As he watched his team struggle together from afar for the entire 2011 NFL season, Rams defensive tackle
Only a year removed from becoming one of the team’s Cinderella stars, who had gone from training camp long shot from tiny Central Oklahoma to a contributor on a NFL roster as a rookie, Cudjo was feeling the weight of the world on his surgically repaired back and, by extension, his mind.
Cudjo had undergone surgery to repair a herniated disc in his back, a surgery that left him essentially immobile for six weeks and led to a six month rehab.
“That was my first surgery ever and it was serious,” Cudjo said. “I was way down. I had to deal with it. I prayed a lot about it, went to church, changed my life around and did the best to become a person that can show the Rams I can help this organization.”
With one preseason game to go, Cudjo has done plenty to help the organization but also to help his chances of again making the roster.
In the first three preseason games, Cudjo has consistently provided a pass rush from his three-technique position (though he wasn’t thrilled with his effort against Dallas) and his efforts have not gone overlooked by coach Jeff Fisher and his staff.
“’Cudj’ has done a nice job,” assistant head coach Dave McGinnis said. “You’ve seen him in practice and he’s been productive in the games, also. That’s a big, big plus for us because we need guys to be able to rotate in on that defensive line. ‘Cudj’ has been healthy and again, as I say, he’s taken to really the type of techniques and what Mike Waufle has brought to his game. Especially in the last couple of weeks, you’ve seen him kind of come up.”
Landing a spot on the Rams final 53-man roster would be quite a turnaround for Cudjo considering what he was going through last year at this time.
The back issue first grabbed Cudjo in last year’s training camp, derailing what to that point had been one of the team’s quiet surprises from the 2010 season after he earned a roster spot as an undrafted free agent.
Cudjo dealt with a lot of pain as the herniated disc led to a pinched nerve down his leg. Although he didn’t want to risk his chance to again make the roster, Cudjo had no choice but to undergo the surgery.
“I was pretty much out for six months,” Cudjo said. “No twisting, no bending, stuff like that. It was really hard mentally and physically. I could do everything myself but I had to be careful of what I did as far as bending over or twisting because the scar tissue had to heal right.”
After a six-week wait in which Cudjo couldn’t do much more than get plenty of bed rest, he finally was able to begin his rehabilitation. But getting back to work wasn’t as easy as it might have seemed.
Sure, Cudjo was eager to get back on the field but he also had a bit of a depression to snap out of before he could attack his workouts. He did what many in his position would do and turned to an unexplored spiritual side to help him get going.
“It was very frustrating,” Cudjo said. “I was in a little slump. I found God and he helped me get back to where I know best and I tried to stay around and help the team as much as I can.”
Upon getting back into rehab, Cudjo started slow, working mostly on leg exercises before he was able to start twisting and bending and working on core muscles. Slowly but surely, more and more exercises were added to Cudjo’s rehab and he took to the workouts well.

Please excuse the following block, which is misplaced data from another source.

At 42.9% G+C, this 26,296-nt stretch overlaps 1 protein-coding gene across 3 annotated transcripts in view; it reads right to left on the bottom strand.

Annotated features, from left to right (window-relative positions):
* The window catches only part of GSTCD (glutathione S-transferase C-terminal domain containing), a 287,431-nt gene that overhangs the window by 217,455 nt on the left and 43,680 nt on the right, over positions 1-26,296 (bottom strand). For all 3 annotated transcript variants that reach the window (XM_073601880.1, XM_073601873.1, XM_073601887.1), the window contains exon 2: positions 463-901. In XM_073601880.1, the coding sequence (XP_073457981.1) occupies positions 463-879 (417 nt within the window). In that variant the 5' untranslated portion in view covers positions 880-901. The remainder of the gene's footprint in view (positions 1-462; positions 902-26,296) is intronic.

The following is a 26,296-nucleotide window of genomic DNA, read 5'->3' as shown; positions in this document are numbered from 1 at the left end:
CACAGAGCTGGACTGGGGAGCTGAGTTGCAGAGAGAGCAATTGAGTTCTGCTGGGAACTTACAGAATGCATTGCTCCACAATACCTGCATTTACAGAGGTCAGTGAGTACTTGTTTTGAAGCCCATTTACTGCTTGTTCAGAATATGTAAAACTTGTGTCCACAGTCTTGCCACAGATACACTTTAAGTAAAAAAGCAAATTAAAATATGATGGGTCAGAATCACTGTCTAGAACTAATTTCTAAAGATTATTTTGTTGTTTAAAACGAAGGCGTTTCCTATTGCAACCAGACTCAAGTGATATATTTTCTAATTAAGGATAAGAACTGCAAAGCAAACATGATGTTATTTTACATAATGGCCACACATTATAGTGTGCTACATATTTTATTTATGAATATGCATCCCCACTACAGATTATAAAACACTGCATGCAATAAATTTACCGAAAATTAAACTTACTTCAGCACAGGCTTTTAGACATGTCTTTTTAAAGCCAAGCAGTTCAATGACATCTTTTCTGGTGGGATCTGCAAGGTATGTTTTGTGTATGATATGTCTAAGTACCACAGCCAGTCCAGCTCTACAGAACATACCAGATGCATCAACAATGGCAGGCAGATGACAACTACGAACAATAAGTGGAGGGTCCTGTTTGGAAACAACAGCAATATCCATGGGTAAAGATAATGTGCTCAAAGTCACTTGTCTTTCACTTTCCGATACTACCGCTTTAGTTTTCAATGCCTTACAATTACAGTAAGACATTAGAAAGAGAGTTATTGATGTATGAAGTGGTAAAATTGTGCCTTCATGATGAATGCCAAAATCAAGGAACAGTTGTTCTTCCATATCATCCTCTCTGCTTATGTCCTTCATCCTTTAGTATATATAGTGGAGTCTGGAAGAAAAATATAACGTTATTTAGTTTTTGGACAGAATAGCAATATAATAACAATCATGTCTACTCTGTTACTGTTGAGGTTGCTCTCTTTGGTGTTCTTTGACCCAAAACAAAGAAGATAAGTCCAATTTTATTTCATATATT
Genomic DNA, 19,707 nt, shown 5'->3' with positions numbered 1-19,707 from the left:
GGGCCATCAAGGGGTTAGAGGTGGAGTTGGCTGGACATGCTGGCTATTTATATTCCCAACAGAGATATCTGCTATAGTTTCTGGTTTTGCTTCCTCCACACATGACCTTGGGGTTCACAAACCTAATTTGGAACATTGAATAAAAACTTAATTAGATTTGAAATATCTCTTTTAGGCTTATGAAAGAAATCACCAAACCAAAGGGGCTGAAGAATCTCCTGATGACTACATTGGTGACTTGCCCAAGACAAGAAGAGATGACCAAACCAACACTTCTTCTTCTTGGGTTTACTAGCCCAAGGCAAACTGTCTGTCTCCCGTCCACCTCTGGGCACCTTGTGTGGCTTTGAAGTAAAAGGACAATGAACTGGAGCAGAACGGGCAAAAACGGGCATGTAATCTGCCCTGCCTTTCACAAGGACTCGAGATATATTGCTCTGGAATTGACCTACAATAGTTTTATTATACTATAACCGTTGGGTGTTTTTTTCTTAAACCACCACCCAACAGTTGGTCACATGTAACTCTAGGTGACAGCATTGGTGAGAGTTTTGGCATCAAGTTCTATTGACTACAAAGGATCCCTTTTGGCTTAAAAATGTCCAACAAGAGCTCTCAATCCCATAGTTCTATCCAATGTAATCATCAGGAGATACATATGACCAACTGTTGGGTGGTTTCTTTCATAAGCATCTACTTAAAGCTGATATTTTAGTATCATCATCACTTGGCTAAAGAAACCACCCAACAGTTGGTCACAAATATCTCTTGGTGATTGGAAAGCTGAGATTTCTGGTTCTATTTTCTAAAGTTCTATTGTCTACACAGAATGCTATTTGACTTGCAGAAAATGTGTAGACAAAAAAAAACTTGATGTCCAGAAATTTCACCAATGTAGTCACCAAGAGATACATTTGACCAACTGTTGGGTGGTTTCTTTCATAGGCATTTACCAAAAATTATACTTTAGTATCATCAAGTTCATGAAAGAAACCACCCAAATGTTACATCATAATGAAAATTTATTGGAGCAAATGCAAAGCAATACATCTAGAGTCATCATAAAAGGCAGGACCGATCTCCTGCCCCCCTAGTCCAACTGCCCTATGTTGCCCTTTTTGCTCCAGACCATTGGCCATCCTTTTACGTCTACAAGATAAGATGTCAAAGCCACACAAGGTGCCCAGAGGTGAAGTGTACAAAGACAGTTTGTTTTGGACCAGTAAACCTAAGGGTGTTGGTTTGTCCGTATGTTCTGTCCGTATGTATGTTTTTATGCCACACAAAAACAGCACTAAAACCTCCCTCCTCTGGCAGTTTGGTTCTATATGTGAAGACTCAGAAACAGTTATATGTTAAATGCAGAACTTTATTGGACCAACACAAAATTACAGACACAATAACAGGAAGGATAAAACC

At 6’2, 311 pounds, Cudjo appears trimmer than he’s been at any point in his young career and has added some muscle to better hold up against the run.
Cudjo found himself recalibrating his outlook from where he was in 2011.
“I had big expectations last year,” Cudjo said. “I came in shape and was ready to play and then I got hurt and just crashed. It was hard. I tried to bounce back as quick as I could. I am blessed to be back in training camp and now I am doing good and trying to make this team.”
For a player like Cudjo who sneaked his way on to the roster as a rookie in 2010, the prospect of impressing a new coaching staff that has no loyalty or investment in him can be a daunting one.
But Fisher and Co. apparently liked Cudjo enough to re-sign him as an exclusive rights free agent and so far Cudjo has thoroughly enjoyed working with Fisher, McGinnis and defensive line coach Mike Waufle.
“I know we have got a new staff but just like my first year I have to prove to them I am hungry enough to make this team and help out,” Cudjo said. “I like the coaching staff here so I am glad they gave me an opportunity to showcase my skills.”
Cudjo said he’s developed a strong bond with Waufle, who is widely regarded as one of the league’s savviest defensive line coaches.
It’s also helped Cudjo’s cause that adjusting to the defensive scheme brought by Fisher and McGinnis isn’t one that is too complicated.
In the previous system, defensive tackles were often viewed as interchangeable but there’s a clear distinction between three technique and nose tackles in this scheme. But what’s not so difficult to understand is what’s being asked of them, regardless of where they line up.
“This defense is much easier for us actually,” Cudjo said. “It’s basically just attacking. There’s no reading, just get off the ball and react to whatever happens. It is fun. It’s either A gap or B gap and everything else is just attack and get to the ball.”
Cudjo has been doing plenty of that attacking in this training camp. With
Veteran addition Trevor Laws missed most of camp with a knee injury and was placed on injured reserve Monday and
In the preseason games, in particular Cudjo has jumped off the screen with the backups.
“The preseason games are important,” Cudjo said. “It’s not only the Rams but 31 other teams are looking at you so I just try to go as hard as I can every day and make plays when those games come.
“I feel like if I buy in, which I am doing, and take coaching like I should, I have a good chance to make this team.”